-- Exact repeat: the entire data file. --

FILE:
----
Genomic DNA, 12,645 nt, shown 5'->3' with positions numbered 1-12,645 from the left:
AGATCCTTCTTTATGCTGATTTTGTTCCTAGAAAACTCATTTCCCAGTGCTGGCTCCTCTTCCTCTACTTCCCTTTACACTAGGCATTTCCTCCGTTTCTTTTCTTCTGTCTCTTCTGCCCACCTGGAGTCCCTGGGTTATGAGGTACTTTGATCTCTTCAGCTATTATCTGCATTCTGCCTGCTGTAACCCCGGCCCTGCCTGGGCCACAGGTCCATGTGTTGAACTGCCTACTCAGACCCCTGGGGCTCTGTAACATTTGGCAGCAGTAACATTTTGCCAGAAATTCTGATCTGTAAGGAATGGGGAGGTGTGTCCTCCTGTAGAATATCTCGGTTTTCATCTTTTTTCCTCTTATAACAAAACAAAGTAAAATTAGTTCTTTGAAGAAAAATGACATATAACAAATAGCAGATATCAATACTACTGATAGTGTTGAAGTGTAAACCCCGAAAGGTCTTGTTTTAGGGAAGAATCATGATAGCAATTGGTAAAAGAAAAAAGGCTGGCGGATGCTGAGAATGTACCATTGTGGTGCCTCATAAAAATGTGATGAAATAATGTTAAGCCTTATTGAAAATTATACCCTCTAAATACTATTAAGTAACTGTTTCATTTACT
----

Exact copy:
Genomic DNA, 12,645 nt, shown 5'->3' with positions numbered 1-12,645 from the left:
AGATCCTTCTTTATGCTGATTTTGTTCCTAGAAAACTCATTTCCCAGTGCTGGCTCCTCTTCCTCTACTTCCCTTTACACTAGGCATTTCCTCCGTTTCTTTTCTTCTGTCTCTTCTGCCCACCTGGAGTCCCTGGGTTATGAGGTACTTTGATCTCTTCAGCTATTATCTGCATTCTGCCTGCTGTAACCCCGGCCCTGCCTGGGCCACAGGTCCATGTGTTGAACTGCCTACTCAGACCCCTGGGGCTCTGTAACATTTGGCAGCAGTAACATTTTGCCAGAAATTCTGATCTGTAAGGAATGGGGAGGTGTGTCCTCCTGTAGAATATCTCGGTTTTCATCTTTTTTCCTCTTATAACAAAACAAAGTAAAATTAGTTCTTTGAAGAAAAATGACATATAACAAATAGCAGATATCAATACTACTGATAGTGTTGAAGTGTAAACCCCGAAAGGTCTTGTTTTAGGGAAGAATCATGATAGCAATTGGTAAAAGAAAAAAGGCTGGCGGATGCTGAGAATGTACCATTGTGGTGCCTCATAAAAATGTGATGAAATAATGTTAAGCCTTATTGAAAATTATACCCTCTAAATACTATTAAGTAACTGTTTCATTTACT